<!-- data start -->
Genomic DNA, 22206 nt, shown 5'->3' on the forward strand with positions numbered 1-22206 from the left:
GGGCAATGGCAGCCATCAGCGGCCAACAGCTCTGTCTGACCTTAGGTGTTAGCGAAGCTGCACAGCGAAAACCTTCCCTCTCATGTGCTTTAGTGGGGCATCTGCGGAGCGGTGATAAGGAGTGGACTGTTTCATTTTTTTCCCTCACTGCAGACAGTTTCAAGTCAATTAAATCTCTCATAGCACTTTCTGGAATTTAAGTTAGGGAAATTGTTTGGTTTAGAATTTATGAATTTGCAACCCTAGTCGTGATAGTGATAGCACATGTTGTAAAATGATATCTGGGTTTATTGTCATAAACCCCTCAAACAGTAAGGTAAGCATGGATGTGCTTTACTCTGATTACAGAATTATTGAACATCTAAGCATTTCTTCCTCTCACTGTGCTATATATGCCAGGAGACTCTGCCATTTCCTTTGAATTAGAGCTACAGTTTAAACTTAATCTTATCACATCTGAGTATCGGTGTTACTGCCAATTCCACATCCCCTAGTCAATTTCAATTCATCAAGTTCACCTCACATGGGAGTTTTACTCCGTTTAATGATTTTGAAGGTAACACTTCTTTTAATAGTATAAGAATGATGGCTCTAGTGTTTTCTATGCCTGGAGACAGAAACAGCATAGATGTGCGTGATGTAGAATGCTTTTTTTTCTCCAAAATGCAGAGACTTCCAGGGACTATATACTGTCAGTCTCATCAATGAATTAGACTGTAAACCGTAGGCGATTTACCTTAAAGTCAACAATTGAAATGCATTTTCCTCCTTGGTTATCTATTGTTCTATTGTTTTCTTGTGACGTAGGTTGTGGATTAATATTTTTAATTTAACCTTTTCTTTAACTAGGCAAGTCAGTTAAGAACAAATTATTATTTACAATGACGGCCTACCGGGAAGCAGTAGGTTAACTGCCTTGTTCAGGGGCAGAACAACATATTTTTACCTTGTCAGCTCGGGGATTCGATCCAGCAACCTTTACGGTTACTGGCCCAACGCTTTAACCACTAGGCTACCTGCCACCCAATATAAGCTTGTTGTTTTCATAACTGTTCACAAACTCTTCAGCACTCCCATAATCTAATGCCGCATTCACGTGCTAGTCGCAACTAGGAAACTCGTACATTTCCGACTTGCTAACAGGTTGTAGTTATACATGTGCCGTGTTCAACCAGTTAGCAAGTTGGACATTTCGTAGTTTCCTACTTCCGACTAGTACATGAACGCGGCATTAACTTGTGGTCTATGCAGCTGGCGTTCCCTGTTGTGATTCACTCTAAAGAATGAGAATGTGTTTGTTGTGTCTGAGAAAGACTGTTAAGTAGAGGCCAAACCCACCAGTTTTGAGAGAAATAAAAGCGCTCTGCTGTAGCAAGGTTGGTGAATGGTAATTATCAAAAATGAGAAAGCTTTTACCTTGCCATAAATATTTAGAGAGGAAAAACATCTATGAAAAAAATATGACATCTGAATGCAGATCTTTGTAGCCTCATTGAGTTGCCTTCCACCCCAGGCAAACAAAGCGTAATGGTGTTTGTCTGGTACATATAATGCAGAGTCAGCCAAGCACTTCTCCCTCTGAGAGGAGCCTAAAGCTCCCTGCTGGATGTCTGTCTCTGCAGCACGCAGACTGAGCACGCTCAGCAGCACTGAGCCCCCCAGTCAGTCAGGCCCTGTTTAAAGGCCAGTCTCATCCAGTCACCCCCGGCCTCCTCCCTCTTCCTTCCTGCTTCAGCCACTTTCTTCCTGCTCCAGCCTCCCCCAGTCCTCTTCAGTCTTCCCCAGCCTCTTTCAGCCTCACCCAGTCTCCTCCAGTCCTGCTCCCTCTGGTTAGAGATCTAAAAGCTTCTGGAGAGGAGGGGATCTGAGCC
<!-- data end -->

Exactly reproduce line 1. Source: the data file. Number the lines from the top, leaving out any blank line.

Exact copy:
Genomic DNA, 22206 nt, shown 5'->3' on the forward strand with positions numbered 1-22206 from the left: